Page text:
Sunday, October 2, 2011

Buying a First Drum Set - Part 1

The Christmas season is just around the corner, so it's time to talk about getting that first drum set. Before you go on, though, read this post I wrote a while ago.

Buying a drum set is not complicated, but it's worth considering a few things before you drop a bunch of cash. Here are a handful of considerations to get started:

Think about the size of the drums and the size of the drummer or drummer to be. "One size fits all" has been the motto of the entry-level drum world for a long time, and it simply isn't true. For example, I'm 6'1" tall, and a standard size drumset (22" bass drum, 12, 13 and 16 inch toms) is pretty hard for me to set up in a comfortable, ergonomically friendly way because it's just too big.

Check out this post for more info about drum size and player size.

Especially if the player is younger or smaller, make sure to get drums that fit. While the sound of the drums will be nominally affected by their size, today's drum makers are making great sounding drums in a variety of sizes.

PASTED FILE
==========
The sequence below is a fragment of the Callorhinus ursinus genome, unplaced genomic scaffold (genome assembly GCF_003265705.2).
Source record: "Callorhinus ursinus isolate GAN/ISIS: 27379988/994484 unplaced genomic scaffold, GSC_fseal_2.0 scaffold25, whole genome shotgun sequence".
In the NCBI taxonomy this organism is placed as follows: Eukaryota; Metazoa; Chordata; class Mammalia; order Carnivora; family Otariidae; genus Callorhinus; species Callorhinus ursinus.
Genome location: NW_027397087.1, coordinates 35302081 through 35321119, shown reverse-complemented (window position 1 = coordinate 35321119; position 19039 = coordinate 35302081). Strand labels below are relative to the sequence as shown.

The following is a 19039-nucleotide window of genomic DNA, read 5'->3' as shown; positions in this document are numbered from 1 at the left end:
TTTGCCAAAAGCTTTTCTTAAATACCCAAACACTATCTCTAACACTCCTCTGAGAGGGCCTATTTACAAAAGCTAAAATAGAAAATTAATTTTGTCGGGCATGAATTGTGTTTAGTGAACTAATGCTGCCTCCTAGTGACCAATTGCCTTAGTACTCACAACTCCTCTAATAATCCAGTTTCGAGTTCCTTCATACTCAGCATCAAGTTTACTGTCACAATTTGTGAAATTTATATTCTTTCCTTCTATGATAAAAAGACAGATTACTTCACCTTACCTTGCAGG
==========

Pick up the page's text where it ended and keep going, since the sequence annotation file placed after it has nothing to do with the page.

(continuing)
Imagine a pee-wee football player wearing NFL sized pads, helmet and shoes. The equipment won't protect them, and may actually get them hurt if they go out to play in it.

Developing good technique and enjoying drumming is a lot easier when the drums are set up right and you can get to everything in a natural, easy way.

Consider buying used. Purchasing a new kit can be expensive, but buying used - especially from an individual - is an entirely different story. Once I was able to buy a "bulk lot" of drums and equipment from somebody who was moving and just wanted to get a little quick cash. I paid $225, and as I inventoried and researched the items, what I had purchased was worth well over $1,000. Score!

Online sites such as and are great places to shop. I'm a little obsessive about it, but I skim online ads a few times per week, and there's always at least one good deal on a drum kit.

Other sites, like eBay, allow you to list items that are within a certain geographic area, so that you can actually go to pick up the kit (and examine it) after you purchase it. Guitar Center lists used gear on their website, and you can purchase it online and have it shipped to your local store or to your home.

In Part 2 we'll discuss how to get the best value for your dollars, and how to decide what's worth buying.

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